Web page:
At that crucial moment, the Panthers called a timeout. The team hoped that this extra time would "ice" Vinatieri, getting him to think more about the situation he was in—and making him more likely to miss. The kicker had to wait 2 minutes before making his attempt. He made the kick, and the Patriots won the Super Bowl.

Football teams continue to call timeouts at such moments, always hoping to increase the chances that the opposing kicker will miss after the delay. Basketball teams apply a similar strategy when they call a timeout just before an opposing player attempts a free throw.

"Does making the kicker think about his field goal attempt for an extra 2 minutes alter his probability of success?" statisticians Scott Berry and Craig Wood ask in the current issue of Chance. In other words, does "icing" work?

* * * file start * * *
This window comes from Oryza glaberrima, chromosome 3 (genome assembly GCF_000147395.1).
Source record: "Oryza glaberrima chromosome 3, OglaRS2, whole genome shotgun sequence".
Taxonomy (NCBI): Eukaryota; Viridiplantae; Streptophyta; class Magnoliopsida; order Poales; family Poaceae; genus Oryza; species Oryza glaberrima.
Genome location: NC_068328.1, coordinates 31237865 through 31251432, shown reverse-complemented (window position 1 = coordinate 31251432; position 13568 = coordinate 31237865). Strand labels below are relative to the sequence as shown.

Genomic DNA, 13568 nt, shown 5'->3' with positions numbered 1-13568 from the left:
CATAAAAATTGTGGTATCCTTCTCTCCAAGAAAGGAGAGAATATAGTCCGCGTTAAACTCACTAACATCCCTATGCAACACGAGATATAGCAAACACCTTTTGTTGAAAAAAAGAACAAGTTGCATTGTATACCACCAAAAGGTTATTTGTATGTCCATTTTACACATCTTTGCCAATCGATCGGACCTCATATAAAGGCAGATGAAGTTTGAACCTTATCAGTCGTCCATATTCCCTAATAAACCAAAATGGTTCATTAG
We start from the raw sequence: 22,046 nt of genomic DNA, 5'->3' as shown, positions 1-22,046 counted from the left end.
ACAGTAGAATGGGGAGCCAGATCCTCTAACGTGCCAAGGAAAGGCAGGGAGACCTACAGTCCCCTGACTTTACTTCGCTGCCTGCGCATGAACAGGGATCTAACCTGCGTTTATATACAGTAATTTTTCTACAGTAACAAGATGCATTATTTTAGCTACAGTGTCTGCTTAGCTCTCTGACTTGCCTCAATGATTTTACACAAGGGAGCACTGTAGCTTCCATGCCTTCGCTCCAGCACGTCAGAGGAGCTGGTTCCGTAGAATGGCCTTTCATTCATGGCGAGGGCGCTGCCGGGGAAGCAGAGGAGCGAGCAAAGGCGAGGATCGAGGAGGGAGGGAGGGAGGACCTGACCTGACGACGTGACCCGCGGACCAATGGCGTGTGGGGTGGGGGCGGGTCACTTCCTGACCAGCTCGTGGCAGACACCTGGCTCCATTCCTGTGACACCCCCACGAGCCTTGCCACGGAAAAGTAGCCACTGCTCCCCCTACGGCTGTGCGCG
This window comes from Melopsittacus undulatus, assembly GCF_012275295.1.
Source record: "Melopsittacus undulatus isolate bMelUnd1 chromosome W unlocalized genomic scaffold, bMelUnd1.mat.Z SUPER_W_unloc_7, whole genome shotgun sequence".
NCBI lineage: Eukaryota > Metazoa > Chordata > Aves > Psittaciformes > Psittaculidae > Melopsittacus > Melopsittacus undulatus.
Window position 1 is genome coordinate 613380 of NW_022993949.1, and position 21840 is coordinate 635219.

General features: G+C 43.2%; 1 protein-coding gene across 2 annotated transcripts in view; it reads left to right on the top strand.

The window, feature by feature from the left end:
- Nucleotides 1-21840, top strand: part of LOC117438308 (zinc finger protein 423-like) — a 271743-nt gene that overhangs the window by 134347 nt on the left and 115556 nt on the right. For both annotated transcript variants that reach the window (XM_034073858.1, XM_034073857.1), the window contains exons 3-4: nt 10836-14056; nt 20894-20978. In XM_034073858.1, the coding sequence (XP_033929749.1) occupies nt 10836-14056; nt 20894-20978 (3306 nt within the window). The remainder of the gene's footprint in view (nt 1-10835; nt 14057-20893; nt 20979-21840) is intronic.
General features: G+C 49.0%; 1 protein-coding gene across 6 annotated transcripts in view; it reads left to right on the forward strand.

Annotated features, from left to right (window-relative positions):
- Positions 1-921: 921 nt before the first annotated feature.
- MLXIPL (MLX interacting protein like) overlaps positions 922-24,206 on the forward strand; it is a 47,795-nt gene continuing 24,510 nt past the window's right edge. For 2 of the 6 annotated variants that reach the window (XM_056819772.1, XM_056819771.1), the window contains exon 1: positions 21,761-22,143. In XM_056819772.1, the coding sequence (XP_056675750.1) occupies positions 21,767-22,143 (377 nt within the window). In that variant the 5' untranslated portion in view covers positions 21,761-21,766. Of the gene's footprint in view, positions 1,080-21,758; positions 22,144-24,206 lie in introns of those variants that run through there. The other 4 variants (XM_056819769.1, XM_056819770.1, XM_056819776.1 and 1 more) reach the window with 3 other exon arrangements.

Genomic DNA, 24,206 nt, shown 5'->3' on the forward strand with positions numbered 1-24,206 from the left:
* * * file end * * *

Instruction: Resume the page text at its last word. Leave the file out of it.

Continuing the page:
To find out, Berry and Wood analyzed data about field goal attempts during the 2002 and 2003 NFL seasons (including playoffs). They recorded the kicker, the length of the kick, the score of the game, the time left in the game, and whether a timeout was called by the defense before the kick. They even noted whether the field was grass or artificial turf and the weather conditions (sun, clouds, rain, snow, average wind speed, temperature—unless the games were indoors).

In these two seasons, there were 52 different field goal kickers, combining for a total of 2,003 attempts. Of these kicks, 1,565 (78.1 percent) were successful.

Berry and Wood then looked at what they defined as "pressure" kicks—those that occurred with 3 minutes or less remaining in the game (or overtime) and would create a lead or a tie for the team attempting the kick.